Voters will have several choices to consider in this year's mayoral election.
So far, seven people have declared they are running for mayor in the most hotly contested race Minneapolis has seen in decades. Just as it did four years ago, Minneapolis will use ranked-choice voting to decide the winner. The November election is expected to draw far more voters and put the system to the test.
Election judge Nasra Noor showed a voter how to use a ranked-choice ballot in 2009. It was the city's first election using the new system, which is also called instant-runoff voting. It allows voters to choose up to three candidates for each office and rank them first, second and third.
But not many people voted. Fewer than 46,000 ballots were cast that year. It was the lowest general election turnout the city had seen in decades -- about half of what is normal for Minneapolis municipal elections.
FairVote Minnesota executive director Jeanne Massey expects far more people to participate this year, because of the wide-open mayoral race.
"It's probably one of the biggest races ranked choice voting has seen in this country in terms of a competitive race," Massey said.
Massey said this kind of race — with at least half a dozen credible candidates — will showcase the advantages of ranked-choice voting. There will be no primary to winnow the field, so voters will have more options. Massey said candidates will build broader coalitions because they will likely need first, second and third-choice votes to win.
"It means that you're deciding the candidate who's going to lead you into the future, especially in an important mayor's race, with the most votes," Massey said.
But where Massey sees the system as a way to empower voters, critics argue it leads to confusion and disenfranchisement.
Devin Rice is a member of the Minneapolis Charter Commission and would like to see ranked-choice voting repealed.
"The Voting Rights Act of 1965 ended poll taxes and literacy tests," Rice said. "In some ways, I will argue that this ranked-choice voting ballot may be more complicated for some than a literacy test."
Polling shows only 5 percent of Minneapolis voters found ranked-choice voting difficult last time around.
But Rice said the ballots, themselves, indicate many voters failed to follow the directions — especially in parts of the city with lower incomes and larger minority populations. In north Minneapolis, ward 5, more than 14 percent of ballots contained voter errors.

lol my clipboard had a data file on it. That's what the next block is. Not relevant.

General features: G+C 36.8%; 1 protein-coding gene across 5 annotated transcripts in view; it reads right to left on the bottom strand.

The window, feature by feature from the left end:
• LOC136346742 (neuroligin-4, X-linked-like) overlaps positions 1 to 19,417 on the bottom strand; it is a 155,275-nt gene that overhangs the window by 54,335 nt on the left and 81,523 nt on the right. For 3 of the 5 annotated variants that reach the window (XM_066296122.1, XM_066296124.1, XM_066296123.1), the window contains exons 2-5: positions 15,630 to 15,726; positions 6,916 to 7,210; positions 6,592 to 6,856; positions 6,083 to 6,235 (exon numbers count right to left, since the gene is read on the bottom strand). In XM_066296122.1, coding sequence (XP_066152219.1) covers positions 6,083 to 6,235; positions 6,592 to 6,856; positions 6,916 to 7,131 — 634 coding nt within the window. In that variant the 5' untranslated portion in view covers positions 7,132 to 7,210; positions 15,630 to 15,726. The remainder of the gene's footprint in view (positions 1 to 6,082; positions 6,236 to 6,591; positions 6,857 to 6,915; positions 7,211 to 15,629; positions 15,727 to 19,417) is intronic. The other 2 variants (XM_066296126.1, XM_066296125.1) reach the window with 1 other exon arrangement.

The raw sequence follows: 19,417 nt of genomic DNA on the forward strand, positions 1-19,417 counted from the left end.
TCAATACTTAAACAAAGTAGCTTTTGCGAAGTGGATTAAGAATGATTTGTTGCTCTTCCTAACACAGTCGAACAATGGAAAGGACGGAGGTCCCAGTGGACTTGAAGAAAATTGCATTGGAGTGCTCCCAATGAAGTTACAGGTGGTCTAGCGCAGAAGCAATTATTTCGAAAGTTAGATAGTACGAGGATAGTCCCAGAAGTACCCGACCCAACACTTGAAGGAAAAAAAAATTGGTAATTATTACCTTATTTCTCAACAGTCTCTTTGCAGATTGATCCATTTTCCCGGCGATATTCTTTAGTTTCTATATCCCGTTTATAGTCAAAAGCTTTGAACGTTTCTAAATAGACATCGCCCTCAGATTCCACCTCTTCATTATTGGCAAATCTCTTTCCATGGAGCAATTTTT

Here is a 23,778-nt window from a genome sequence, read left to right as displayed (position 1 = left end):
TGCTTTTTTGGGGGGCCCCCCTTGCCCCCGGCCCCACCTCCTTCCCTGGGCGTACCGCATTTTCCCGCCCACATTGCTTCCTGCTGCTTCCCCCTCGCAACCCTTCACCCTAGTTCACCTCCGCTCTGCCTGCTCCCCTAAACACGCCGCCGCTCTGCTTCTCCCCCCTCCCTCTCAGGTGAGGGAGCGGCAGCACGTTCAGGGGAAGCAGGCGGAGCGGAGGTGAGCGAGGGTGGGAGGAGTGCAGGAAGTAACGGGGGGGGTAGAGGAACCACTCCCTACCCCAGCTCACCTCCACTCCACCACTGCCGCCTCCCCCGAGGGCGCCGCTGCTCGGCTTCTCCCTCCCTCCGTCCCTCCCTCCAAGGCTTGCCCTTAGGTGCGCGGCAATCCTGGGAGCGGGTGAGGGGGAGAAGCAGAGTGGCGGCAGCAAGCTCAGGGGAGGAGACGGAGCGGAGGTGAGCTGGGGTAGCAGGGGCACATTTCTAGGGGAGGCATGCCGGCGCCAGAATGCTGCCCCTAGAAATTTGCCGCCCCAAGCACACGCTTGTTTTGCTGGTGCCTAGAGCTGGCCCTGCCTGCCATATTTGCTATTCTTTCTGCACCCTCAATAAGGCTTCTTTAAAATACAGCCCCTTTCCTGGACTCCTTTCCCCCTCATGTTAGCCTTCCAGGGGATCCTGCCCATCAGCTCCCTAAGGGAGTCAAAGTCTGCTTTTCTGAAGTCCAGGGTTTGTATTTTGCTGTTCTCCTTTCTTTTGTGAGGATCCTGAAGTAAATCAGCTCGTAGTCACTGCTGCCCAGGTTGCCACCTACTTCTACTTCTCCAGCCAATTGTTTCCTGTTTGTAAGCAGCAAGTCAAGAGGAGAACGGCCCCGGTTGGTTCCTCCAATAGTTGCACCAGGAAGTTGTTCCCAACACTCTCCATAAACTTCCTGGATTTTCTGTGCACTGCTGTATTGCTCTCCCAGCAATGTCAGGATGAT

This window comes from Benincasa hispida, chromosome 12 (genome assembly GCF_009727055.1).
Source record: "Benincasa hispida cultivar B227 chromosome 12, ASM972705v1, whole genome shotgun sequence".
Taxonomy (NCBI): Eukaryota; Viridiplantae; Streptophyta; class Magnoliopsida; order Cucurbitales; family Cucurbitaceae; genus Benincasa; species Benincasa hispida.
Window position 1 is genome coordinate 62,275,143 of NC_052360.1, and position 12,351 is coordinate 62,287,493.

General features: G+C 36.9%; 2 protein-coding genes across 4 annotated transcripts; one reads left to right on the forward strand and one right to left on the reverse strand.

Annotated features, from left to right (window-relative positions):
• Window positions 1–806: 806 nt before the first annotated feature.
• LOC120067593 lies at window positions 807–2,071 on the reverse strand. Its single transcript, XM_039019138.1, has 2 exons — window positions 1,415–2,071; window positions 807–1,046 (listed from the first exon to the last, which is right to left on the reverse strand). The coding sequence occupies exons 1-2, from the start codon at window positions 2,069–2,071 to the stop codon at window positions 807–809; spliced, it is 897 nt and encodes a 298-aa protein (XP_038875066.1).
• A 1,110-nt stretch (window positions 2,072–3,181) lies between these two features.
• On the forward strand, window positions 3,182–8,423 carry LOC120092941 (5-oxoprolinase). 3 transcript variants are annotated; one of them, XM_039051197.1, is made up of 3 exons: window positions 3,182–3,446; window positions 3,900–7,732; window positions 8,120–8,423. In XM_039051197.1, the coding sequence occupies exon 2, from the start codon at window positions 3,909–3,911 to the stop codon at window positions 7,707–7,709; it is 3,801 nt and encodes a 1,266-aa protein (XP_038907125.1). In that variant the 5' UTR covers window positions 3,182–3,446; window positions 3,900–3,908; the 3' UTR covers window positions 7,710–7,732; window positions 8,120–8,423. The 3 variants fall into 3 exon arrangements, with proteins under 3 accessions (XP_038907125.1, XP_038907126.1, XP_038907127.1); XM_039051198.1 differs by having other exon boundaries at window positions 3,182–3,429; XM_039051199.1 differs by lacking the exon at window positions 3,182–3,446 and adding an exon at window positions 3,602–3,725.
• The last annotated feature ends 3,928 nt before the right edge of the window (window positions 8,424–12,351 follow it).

In most cases, the city was still able to count those votes. But Rice argues the errors mean the votes counted less, because voters may have lost the chance to have their second or third choice registered.
He worries this year, even more people will be confused.
"You could conceivably have 35,000 - 40,000 voters that this will be their first ranked-choice voting election," Rice said. "And I think you will have significantly higher turnout amongst the minority and low-income areas of the city."
Higher turnout could also slow down the vote counting. Even in 2009 with its low turnout, Minneapolis took more than two weeks to count ballots by hand, because its machines were not capable of tabulating a ranked-choice election.
Those machines are scheduled to be replaced this year, but it remains uncertain whether they will be approved to handle ranked choice ballots in time.
The necessary software needs approval from federal and state officials, before the county can buy it for the city, Minneapolis City Clerk Casey Carl said.
"When you have that many interests it does take a little bit longer to put in place a system that's going to meet everyone's expectations at all levels of government," Carl said.
Ranked-choice voting advocates want to get the voting machines in place, and are raising money to help educate voters. They know other cities considering the alternative voting system will be watching what happens this year in Minneapolis.